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Victims’ Relatives Tired Of Waiting For Trial To Start Against Suspected ‘Grim Sleeper’

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"Grim Sleeper" suspect Lonnie David Franklin, Jr. (credit: Al Seib-Pool/Getty Images)

“Grim Sleeper” suspect Lonnie David Franklin, Jr. (credit: Al Seib-Pool/Getty Images)

Claudia Peschiutta Claudia Peschiutta
Claudia Peschiutta is a general-assignment reporter at KNX 1070...
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textalerts180 Victims’ Relatives Tired Of Waiting For Trial To Start Against Suspected ‘Grim Sleeper’

LOS ANGELES (CBSLA.com) — More than three years after police arrested a suspect in the so-called “Grim Sleeper” serial killings, no trial date is in sight.

KNX 1070’s Claudia Peschiutta reported that relatives of some of the victims have sent letters to the judge, asking her to move the case forward against 60-year-old Lonnie Franklin, Jr., who was indicted more than two years ago and charged with 10 murders and one attempted murder. He has pleaded not guilty.

Someone noted that many family members are “growing older” and want to see “justice served before they leave this world.” They also believe the defense team is purposely delaying the proceedings.

“It’s almost a taunt and you’re taunting my pain. You’re taunting how that makes me feel,” said Samara Herard, whose foster sister, Princess Berthomieux, was 15 years old when her body was found in an alley in Inglewood in 2002.

“This is an insult, an insult to her memory to drag things out unnecessarily. If he’s guilty, let him be tried and found guilty. If he’s innocent, he needs to be tried and found that, too. But we need to move this along. We need to get to that point. It seems like there’s no end in sight,” she added.

Authorities have said they have evidence linking Franklin to other killings, but have not pursued additional charges in order to avoid further delays in his prosecution.

Deputy District Attorney Beth Silverman said the defense has picked up only some of the DNA evidence available for testing, but none of the ballistics evidence. She declined to be interviewed on tape but said, “There’s no incentive for the defense to move the case along. That has to be done by the court system.”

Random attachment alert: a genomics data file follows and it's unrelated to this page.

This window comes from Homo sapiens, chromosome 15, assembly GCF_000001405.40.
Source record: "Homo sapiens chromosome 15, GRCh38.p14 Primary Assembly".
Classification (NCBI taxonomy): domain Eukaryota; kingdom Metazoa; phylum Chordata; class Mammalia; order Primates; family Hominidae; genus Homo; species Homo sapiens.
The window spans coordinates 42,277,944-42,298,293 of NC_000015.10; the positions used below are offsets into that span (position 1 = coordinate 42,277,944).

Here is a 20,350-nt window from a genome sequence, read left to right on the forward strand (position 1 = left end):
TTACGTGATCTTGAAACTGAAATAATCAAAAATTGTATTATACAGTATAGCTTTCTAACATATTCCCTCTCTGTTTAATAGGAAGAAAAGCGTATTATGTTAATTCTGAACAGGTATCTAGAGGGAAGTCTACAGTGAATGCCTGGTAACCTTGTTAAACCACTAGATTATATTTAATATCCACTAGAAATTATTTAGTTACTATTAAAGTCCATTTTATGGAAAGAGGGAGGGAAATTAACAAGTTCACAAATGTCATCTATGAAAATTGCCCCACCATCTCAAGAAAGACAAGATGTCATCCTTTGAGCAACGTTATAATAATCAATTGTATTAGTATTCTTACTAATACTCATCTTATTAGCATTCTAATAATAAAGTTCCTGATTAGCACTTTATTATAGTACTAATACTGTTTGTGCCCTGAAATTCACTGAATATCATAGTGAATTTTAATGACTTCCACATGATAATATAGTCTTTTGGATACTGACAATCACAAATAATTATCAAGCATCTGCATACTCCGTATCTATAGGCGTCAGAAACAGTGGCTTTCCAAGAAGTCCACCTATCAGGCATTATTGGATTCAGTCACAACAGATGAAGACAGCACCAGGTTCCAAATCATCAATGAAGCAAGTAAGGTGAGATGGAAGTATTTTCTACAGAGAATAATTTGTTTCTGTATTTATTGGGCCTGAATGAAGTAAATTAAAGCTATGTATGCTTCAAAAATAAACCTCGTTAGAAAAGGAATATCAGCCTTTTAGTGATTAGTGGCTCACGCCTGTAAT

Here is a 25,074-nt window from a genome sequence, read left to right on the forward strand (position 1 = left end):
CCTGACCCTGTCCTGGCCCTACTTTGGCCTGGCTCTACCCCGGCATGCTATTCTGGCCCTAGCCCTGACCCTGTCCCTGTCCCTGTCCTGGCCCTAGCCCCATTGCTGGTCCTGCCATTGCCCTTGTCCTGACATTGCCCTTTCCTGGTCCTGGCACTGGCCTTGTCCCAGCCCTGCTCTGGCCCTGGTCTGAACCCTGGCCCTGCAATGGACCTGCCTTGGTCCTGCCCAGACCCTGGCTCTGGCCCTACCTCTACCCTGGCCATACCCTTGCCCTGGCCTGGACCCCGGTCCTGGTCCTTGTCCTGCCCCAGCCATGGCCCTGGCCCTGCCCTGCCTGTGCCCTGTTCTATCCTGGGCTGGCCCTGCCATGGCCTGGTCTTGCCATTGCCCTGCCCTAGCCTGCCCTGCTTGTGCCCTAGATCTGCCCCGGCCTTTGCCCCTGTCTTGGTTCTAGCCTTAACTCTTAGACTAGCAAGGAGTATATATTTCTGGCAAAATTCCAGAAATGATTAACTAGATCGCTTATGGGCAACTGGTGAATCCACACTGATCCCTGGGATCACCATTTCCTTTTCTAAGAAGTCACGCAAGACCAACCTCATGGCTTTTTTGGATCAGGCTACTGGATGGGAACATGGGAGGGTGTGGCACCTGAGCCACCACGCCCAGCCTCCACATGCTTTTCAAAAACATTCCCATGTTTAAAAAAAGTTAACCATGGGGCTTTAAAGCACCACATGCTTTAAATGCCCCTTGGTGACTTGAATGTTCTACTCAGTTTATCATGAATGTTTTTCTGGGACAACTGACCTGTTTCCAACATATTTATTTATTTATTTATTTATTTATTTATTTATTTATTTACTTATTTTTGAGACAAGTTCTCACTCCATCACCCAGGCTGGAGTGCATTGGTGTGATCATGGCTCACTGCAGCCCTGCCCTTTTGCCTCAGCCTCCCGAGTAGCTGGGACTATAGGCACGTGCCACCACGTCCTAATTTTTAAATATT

During the latest hearing, Defense Attorney Seymour Amster said the defense has not delayed the hearings. He directly addressed the relatives in the courtroom, giving out his phone number and inviting them to call him.

“Nothing is taking too long in this case,” said Amster. “The district attorney’s office is delaying this case by not providing us with discovery we have requested, causing us to litigate it in court.”

Silverman called that a “complete misstatement.” She said the evidence is available, waiting to be picked up.

Amster said he wants all the DNA evidence found at the crime scenes released to the defense.

Relatives waited more than an hour and a half for the latest pretrial hearing to begin. The judge was out sick, so a date was set for another hearing later this month.

“We’re just hoping that we can go to trial later this year. But the way this case is going, it might be another two years,” said Diana Ware. Her stepdaughter, 23-year-old Barbara, was found dead in January 1987.

“It’s really hard, but I have been committed. I said I’m going to see this case through as long as I can,” Ware said. “Every time he’s in court, I wanna be in court, because I want him to know that we are here to see that justice is done.”

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